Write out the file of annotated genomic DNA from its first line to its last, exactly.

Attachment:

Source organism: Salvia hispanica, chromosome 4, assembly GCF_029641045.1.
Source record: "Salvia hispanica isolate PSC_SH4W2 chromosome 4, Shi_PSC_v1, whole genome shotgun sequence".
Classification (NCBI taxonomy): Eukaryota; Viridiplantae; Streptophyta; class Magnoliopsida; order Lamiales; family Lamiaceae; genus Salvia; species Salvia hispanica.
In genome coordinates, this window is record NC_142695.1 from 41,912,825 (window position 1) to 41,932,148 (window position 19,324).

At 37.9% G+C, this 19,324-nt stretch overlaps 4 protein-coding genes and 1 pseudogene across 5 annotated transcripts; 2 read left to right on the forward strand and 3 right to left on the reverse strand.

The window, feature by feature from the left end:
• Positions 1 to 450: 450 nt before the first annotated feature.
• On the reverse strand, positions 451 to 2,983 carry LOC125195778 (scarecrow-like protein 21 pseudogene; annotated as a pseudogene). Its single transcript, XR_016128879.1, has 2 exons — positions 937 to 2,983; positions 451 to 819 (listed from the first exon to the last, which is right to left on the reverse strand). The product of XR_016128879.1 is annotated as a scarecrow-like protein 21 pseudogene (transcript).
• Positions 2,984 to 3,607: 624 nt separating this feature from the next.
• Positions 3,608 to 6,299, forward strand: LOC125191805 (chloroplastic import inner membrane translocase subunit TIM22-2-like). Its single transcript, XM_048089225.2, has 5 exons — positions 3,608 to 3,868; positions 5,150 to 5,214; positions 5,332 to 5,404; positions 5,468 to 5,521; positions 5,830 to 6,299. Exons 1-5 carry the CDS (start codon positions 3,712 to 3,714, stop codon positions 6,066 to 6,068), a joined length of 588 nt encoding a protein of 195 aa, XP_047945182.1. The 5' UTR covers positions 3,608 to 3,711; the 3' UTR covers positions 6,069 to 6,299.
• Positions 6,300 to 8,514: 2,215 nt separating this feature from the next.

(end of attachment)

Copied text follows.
Source organism: Salvia hispanica, chromosome 4, assembly GCF_029641045.1.
Source record: "Salvia hispanica isolate PSC_SH4W2 chromosome 4, Shi_PSC_v1, whole genome shotgun sequence".
Classification (NCBI taxonomy): Eukaryota; Viridiplantae; Streptophyta; class Magnoliopsida; order Lamiales; family Lamiaceae; genus Salvia; species Salvia hispanica.
In genome coordinates, this window is record NC_142695.1 from 41,912,825 (window position 1) to 41,932,148 (window position 19,324).

At 37.9% G+C, this 19,324-nt stretch overlaps 4 protein-coding genes and 1 pseudogene across 5 annotated transcripts; 2 read left to right on the forward strand and 3 right to left on the reverse strand.

The window, feature by feature from the left end:
• Positions 1 to 450: 450 nt before the first annotated feature.
• On the reverse strand, positions 451 to 2,983 carry LOC125195778 (scarecrow-like protein 21 pseudogene; annotated as a pseudogene). Its single transcript, XR_016128879.1, has 2 exons — positions 937 to 2,983; positions 451 to 819 (listed from the first exon to the last, which is right to left on the reverse strand). The product of XR_016128879.1 is annotated as a scarecrow-like protein 21 pseudogene (transcript).
• Positions 2,984 to 3,607: 624 nt separating this feature from the next.
• Positions 3,608 to 6,299, forward strand: LOC125191805 (chloroplastic import inner membrane translocase subunit TIM22-2-like). Its single transcript, XM_048089225.2, has 5 exons — positions 3,608 to 3,868; positions 5,150 to 5,214; positions 5,332 to 5,404; positions 5,468 to 5,521; positions 5,830 to 6,299. Exons 1-5 carry the CDS (start codon positions 3,712 to 3,714, stop codon positions 6,066 to 6,068), a joined length of 588 nt encoding a protein of 195 aa, XP_047945182.1. The 5' UTR covers positions 3,608 to 3,711; the 3' UTR covers positions 6,069 to 6,299.
• Positions 6,300 to 8,514: 2,215 nt separating this feature from the next.